Budget meals & cooking techniques

There are so many recipe sites on the web, it would be silly to list too much in this section, so we will just give a few basics for the benefit of those without web access.

  • Cooking terms

    Boiling: To cook in rapidly boiling water that completely covers the food.

    Simmering: To cook food at a temperature that is close to boiling but not hot enough to make bubbles. You need to stir food occasionally when simmering as food may still stick to the bottom.

    Steaming: Steaming food is most often done by placing food into steamer pot with a tight fitting lid or bamboo steamer set which is suspended over a pot of boiling water.  The food does not touch the water but is cooked by the steam created from the boiling water below.

    Frying: To cook in a small amount of oil (usually less than a tablespoon) in a fry pan.

    Stir Frying: To cook on a high heat in a very small amount of oil, usually in a wok. Continuous turning of food is required to stop sticking or burning. A little bit of water or stock can be added after all ingredients are in the wok.

    Sautéing: To saute is to cook in a little oil over medium heat. Often referred to as: sautéing onions

    Browning: To brown meat means to cook until surface area is brown. (not cooked through)

    Roasting: To cook in an oven, using dry heat to slowly cook the food in its own juices. (Usually meat, chicken, fish and vegies) Can be dry roasting (no oil, over racks) or pan roasting (with a little oil in a roasting pan)

    Baking: Using dry heat in an oven or enclosed environment. Baking most commonly refers to breads and pastries.

    Deep frying: To cook food in hot oil which is deep enough to cover food, using either a deep fryer or large pot.

    Marinating: To marinate food is to soak it in a mixture of spices, oil, and sometimes vinegar or juice to make it more tender and tasty. You can marinate food for a half hour up to a day depending on the dish. Refrigerate food during the marinating process.

  • How to cook rice, pasta or vegies

    Cooking Rice

    Put 2 cups of dry medium or long grain rice in a pot, wash it off with cold water and drain a few times (this washes away some of the starch which can make rice gluggy) Add 3 cups of water to the drained clean rice and bring it to the boil, then turn it down to low and simmer for 5 minutes. Put the lid on the pot and turn it off. Wait 5-10 minutes, uncover, fluff up the rice with a fork and it will be ready to eat. This is called the absorption method. If you are making fried rice, cook the rice early and refrigerate. Cold rice separates well for fast frying.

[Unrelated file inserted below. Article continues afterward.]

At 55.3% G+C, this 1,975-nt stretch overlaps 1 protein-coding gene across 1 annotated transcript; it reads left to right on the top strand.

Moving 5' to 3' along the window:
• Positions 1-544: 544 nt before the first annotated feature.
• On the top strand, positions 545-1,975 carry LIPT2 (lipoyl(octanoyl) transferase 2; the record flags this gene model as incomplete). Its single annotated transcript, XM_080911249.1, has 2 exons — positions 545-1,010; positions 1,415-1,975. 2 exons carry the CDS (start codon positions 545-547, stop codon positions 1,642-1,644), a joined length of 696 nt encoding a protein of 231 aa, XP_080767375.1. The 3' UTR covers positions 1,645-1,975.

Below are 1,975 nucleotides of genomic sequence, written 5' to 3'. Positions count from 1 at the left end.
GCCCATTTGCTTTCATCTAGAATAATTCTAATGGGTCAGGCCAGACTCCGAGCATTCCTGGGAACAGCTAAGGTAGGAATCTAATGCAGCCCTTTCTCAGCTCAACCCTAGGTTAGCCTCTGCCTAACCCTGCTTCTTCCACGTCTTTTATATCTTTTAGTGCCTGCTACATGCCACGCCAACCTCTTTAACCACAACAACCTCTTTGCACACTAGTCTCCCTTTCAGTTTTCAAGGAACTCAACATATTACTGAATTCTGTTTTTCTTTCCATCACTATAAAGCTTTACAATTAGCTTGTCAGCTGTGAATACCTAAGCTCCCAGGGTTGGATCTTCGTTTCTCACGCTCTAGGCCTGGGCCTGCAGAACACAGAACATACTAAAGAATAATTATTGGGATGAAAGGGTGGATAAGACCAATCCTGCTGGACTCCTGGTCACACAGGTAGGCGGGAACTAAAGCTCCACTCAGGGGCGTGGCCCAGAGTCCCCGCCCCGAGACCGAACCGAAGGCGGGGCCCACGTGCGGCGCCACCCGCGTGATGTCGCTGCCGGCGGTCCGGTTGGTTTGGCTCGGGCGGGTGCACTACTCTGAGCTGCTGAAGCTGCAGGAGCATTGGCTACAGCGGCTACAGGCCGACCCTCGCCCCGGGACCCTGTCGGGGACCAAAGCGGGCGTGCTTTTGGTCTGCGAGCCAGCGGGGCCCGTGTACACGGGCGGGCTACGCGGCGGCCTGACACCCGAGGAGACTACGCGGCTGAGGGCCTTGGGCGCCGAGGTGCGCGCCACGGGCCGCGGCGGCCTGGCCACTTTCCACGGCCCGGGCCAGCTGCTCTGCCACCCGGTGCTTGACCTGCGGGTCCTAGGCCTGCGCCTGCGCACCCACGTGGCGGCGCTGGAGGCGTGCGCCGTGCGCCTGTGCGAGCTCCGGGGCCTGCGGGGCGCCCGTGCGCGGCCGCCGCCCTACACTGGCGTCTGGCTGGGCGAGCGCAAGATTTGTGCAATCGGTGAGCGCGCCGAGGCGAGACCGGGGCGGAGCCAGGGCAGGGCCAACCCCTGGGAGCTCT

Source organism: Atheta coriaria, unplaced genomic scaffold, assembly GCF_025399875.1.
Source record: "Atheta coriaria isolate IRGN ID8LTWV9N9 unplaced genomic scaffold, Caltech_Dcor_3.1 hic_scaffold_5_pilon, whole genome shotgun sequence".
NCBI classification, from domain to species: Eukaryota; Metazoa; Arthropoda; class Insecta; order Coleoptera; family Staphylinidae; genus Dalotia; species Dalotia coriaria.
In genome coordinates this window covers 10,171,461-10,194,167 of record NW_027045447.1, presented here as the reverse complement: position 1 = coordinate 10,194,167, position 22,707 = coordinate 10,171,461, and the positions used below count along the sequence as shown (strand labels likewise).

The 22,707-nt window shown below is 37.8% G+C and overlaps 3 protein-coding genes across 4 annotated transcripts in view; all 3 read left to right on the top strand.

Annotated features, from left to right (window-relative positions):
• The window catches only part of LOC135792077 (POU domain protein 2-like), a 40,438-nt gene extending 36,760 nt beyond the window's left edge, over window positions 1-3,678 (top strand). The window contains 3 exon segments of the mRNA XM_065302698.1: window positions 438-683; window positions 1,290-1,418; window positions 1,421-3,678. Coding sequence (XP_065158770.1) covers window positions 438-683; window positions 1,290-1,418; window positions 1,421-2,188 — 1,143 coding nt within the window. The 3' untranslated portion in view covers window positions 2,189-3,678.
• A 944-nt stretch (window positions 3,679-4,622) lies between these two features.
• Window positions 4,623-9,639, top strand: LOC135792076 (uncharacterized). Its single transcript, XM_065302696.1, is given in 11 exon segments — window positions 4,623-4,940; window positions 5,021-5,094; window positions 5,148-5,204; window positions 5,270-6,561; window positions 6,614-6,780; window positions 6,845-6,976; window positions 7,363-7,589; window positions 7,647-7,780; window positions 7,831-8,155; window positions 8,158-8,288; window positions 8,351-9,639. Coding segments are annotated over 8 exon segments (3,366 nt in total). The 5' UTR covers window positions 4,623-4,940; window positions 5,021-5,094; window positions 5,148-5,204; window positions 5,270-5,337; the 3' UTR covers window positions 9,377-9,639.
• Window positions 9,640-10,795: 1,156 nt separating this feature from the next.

Cooking Pasta

    To cook pasta, 2/3’s fill a large pot with water and bring to the boil. Add pasta and cook on medium heat for about 8 minutes. Test a piece by cutting it in half and checking if it’s cooked through. A messy way to test is by throwing a piece at the wall – if it sticks, it’s cooked. Drain the pasta in a colander and serve.

    Cooking Vegies

    There are many methods of cooking vegies, you can roast, boil, steam, stir fry etc. Generally hard dense vegies like potato, and sweet potato take longer to cook than others like broccoli or chopped carrots. The time to cook will also depend on the size you cut them into. You will need to learn how to time your cooking so everything is ready on time for the meal.

    Rough guide

    Potatoes/sweet potato

    -Roasted. 20-25 mins -at 180 degrees – boiled/steamed. 15-20 mins depending on size


    -Boil/steam. 10-15 mins

    Green beans/broccoli

    -Boil/steams. 8-10 mins

    Snow peas

    -Boil/steam 2-3 mins

  • Easy Mince base

    Minced meat is a cheaper cut of meat you can make many different dishes with. Here are some basics you might want to try. Experiment by adding any ingredients, herbs or spices you think will add flavour. But maybe just add a little at a time until you know what works well.

    Easy Mince Base

    • 1 tablespoon olive oil
    • 1 onion finely chopped
    • 1 kg lean beef mince
    • 400g can of tomatoes chopped
    • Salt & pepper to taste

    Heat oil in fry pan over medium-high heat. Add onion and fry for 3 mins or until soft. Add mince. Cook, stirring with a wooden spoon to break up mince for 8-10 mins or until brown.  Add tomatoes, and season with salt and pepper. Cook on low 10-15 mins or until thickened.

    Use immediately or allow to cool completely then freeze for up to 3 months in a container just large enough to hold mince.

    Bolognaise variation– add 1 large carrot (grated) at same time as tomatoes and 1 desert spoon of italian herbs and basil. Add a little water if it seems too dry. Simmer 15 mins. Serve on cooked pasta.

    Mexican beef variation– add ½ pkt taco season mix, and small can of drained and rinsed red kidney beans with tomatoes. Simmer 10-15 mins until thickened. Serve in taco shells.

    Savory mince variation– fry 2 sticks of celery (chopped) with onion. Brown meat and add 2 tablespoons of instant gravy mix, 2 tablespoons of tomato paste (instead of can tomatoes.) and ½ cup of water.  Add 1 large diced potato, simmer, stirring occasionally for 20 mins or until potatoes are tender. Add 1 cup of frozen peas and corn and a little more water if it seems too dry.  Cooks for 5 mins and serve on rice, on toast or use as a pie filling.